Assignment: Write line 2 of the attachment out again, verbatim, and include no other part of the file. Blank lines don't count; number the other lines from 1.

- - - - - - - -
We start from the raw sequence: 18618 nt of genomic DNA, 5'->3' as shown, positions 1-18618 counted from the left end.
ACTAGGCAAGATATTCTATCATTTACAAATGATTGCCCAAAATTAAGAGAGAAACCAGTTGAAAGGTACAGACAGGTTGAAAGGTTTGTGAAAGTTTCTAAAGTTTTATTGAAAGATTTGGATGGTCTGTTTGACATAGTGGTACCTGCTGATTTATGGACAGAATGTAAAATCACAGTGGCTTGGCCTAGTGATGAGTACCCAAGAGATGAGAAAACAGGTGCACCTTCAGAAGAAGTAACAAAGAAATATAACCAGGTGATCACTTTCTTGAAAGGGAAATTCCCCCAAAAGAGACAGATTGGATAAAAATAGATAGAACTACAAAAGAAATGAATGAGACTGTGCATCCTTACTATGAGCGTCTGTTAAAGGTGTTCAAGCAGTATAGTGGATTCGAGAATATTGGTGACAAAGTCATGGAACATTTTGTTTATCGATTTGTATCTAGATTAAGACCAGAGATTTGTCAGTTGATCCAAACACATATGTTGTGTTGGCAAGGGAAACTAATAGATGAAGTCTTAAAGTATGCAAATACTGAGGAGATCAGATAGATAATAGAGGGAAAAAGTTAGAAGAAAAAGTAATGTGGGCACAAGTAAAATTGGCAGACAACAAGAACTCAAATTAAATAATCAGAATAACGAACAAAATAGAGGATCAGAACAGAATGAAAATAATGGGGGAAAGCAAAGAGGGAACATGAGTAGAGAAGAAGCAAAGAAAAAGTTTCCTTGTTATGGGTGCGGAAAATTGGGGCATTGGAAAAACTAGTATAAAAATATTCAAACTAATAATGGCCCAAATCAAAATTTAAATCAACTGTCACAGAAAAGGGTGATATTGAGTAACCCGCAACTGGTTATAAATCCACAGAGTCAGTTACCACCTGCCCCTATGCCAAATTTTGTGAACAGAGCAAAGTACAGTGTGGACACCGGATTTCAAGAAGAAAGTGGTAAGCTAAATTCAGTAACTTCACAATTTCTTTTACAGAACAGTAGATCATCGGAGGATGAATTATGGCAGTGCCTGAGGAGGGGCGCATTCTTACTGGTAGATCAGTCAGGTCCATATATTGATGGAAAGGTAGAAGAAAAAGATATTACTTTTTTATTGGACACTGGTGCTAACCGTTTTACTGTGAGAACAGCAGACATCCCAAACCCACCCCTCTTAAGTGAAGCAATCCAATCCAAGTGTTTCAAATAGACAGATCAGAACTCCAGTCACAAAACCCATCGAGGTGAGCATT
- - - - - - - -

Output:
ACTAGGCAAGATATTCTATCATTTACAAATGATTGCCCAAAATTAAGAGAGAAACCAGTTGAAAGGTACAGACAGGTTGAAAGGTTTGTGAAAGTTTCTAAAGTTTTATTGAAAGATTTGGATGGTCTGTTTGACATAGTGGTACCTGCTGATTTATGGACAGAATGTAAAATCACAGTGGCTTGGCCTAGTGATGAGTACCCAAGAGATGAGAAAACAGGTGCACCTTCAGAAGAAGTAACAAAGAAATATAACCAGGTGATCACTTTCTTGAAAGGGAAATTCCCCCAAAAGAGACAGATTGGATAAAAATAGATAGAACTACAAAAGAAATGAATGAGACTGTGCATCCTTACTATGAGCGTCTGTTAAAGGTGTTCAAGCAGTATAGTGGATTCGAGAATATTGGTGACAAAGTCATGGAACATTTTGTTTATCGATTTGTATCTAGATTAAGACCAGAGATTTGTCAGTTGATCCAAACACATATGTTGTGTTGGCAAGGGAAACTAATAGATGAAGTCTTAAAGTATGCAAATACTGAGGAGATCAGATAGATAATAGAGGGAAAAAGTTAGAAGAAAAAGTAATGTGGGCACAAGTAAAATTGGCAGACAACAAGAACTCAAATTAAATAATCAGAATAACGAACAAAATAGAGGATCAGAACAGAATGAAAATAATGGGGGAAAGCAAAGAGGGAACATGAGTAGAGAAGAAGCAAAGAAAAAGTTTCCTTGTTATGGGTGCGGAAAATTGGGGCATTGGAAAAACTAGTATAAAAATATTCAAACTAATAATGGCCCAAATCAAAATTTAAATCAACTGTCACAGAAAAGGGTGATATTGAGTAACCCGCAACTGGTTATAAATCCACAGAGTCAGTTACCACCTGCCCCTATGCCAAATTTTGTGAACAGAGCAAAGTACAGTGTGGACACCGGATTTCAAGAAGAAAGTGGTAAGCTAAATTCAGTAACTTCACAATTTCTTTTACAGAACAGTAGATCATCGGAGGATGAATTATGGCAGTGCCTGAGGAGGGGCGCATTCTTACTGGTAGATCAGTCAGGTCCATATATTGATGGAAAGGTAGAAGAAAAAGATATTACTTTTTTATTGGACACTGGTGCTAACCGTTTTACTGTGAGAACAGCAGACATCCCAAACCCACCCCTCTTAAGTGAAGCAATCCAATCCAAGTGTTTCAAATAGACAGATCAGAACTCCAGTCACAAAACCCATCGAGGTGAGCATT